Back to sensuality, because that is the prize, that is the goal, that is the birthright, that is the joy, that is the expansion that is yours. I believe the closest we can come to knowing god is through truly experiencing life through our senses; and I believe that when two or more come together in His name (i.e. in love and sensuality), there He is also.

Okay, I really stepped into it because I don’t believe in a sentient entity keeping score beyond interstellar space even though I do believe in my parking angel – and I probably should have said “goddess” anyway. That is, I believe in the tendency of energies to solve problems in harmonic ways. I believe peace wants a chance. I believe synchronicity happens every second. I believe health wants to happen. I believe there are morphic fields of knowing and evolving and sharing of our collective minds.

And I believe kissing is a master art and only those who approach it in adoration can taste its full beauty.

And I believe the potential for sensual joy surrounds us at all times. It is music, it is taste, it is birdsong, it is morning sun, it is dance, it is cascading into laughter, it is a wet rock in the sand, it is dirty dishes. It is opening our senses and being fully alive. It is where we partner, as two or more gathered, in ecstasy with Now.

THE FRENCH: porcupines or hedgehogs?

Don’t tell me the French are rude, it’s starting to make me grouchy. The French, mostly, are not porcupines, but hedgehogs curled in on themselves until they feel it’s safe to uncurl.

This leads Americans, mostly, to feel that waiters and shopkeepers are condescending, arrogant, and snooty – just the sort of the thing that rubs out-going Americans, especially those worried they don’t know the secret codes of style and élan, the wrong way.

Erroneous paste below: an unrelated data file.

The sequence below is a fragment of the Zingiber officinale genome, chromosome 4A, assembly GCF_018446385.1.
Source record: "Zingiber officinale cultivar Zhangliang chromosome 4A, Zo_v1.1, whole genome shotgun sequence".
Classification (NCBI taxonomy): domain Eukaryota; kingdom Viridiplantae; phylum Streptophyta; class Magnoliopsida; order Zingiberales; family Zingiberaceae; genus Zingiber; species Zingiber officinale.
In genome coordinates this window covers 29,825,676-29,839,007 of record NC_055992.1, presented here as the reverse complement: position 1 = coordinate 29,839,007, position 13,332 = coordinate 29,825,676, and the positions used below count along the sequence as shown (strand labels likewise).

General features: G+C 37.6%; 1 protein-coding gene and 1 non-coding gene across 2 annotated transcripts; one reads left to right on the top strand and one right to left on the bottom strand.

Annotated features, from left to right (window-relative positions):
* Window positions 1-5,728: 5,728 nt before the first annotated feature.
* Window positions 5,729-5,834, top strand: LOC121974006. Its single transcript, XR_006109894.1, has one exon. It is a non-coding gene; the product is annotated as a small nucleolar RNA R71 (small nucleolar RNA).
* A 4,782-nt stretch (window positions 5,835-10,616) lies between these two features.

Yes, I am exempting the occasional long term waiter who feels a Gallic duty to live up to tourists’ expectations of him, but they can usually be surprised into friendliness by a warm smile and gentle inquiry about fruit tarts.

On my recent stay, I LOOKED for rudeness, I searched for it, but I kept stumbling into warmth, and sly humor, and sensitive politely-done care. A street musician playing Bach on the flute was bashfully apologetic that the playing wasn’t perfect. (It was.) An elderly man told me in French I was “so gracious” because I’d moved over to make room for him as we passed. The list is long and graced every moment.

And once the French have checked you out and uncurl, you are cherished for a long time.
I stopped by the restaurant FISH to make reservations for dinner. When I arrived that evening, the table reserved was where I used to sit, in the window with my standard poodle Max. The chalkboard reserving it said, “KING POODLE.” If Max were still living, he would be 18 years old. He hadn’t been to Paris in seven years. Yes, he was an elegant dog who loved window shopping and art galleries, but it was seven years ago.

reservation sign

At YVELINE Antiquities, Niloufar said, “The last time you were here you looked tired, like it was a hard time. We were worried.” Well, it was a hard time, it was a disastrous time, but it also more than two years ago and I’d been in the shop then thirty minutes max.

At Juliette OZOUF, a boutique of luscious clothes in dusty pastels, Vladimir virtually danced at seeing me. Any woman would love his unbridled joy: “Oh, how long are you here? Oh, it is good to see you. How is your dog, your beautiful dog?”

So, let’s say you are going to Paris. Where are a few choice places in my old neighborhood, the 6th arrondissement, that you should visit?

More information on the above:

FISH La Boissonerie (69, rue de Seine) for a delicious, not expensive meal inside a Roman interior, with a fine selection of regional wines. Cozy ambiance, a place to make memories. My favorite neighborhood restaurant. Owned by Drew Harre, as is the wine shop “La Derniere Goutte” nearby.


Juliette OZOUF (20, rue de l’Echaude) for a focused selection of elegantly “loose,” draped clothing in knits, cottons, silks, and linens. The dusty pastels are seductive and perfect for every women looking to up her style creds. In the photo I’m wearing the silk scarf I bought the first day of my return to Paris and that I have worn every day in the five weeks since.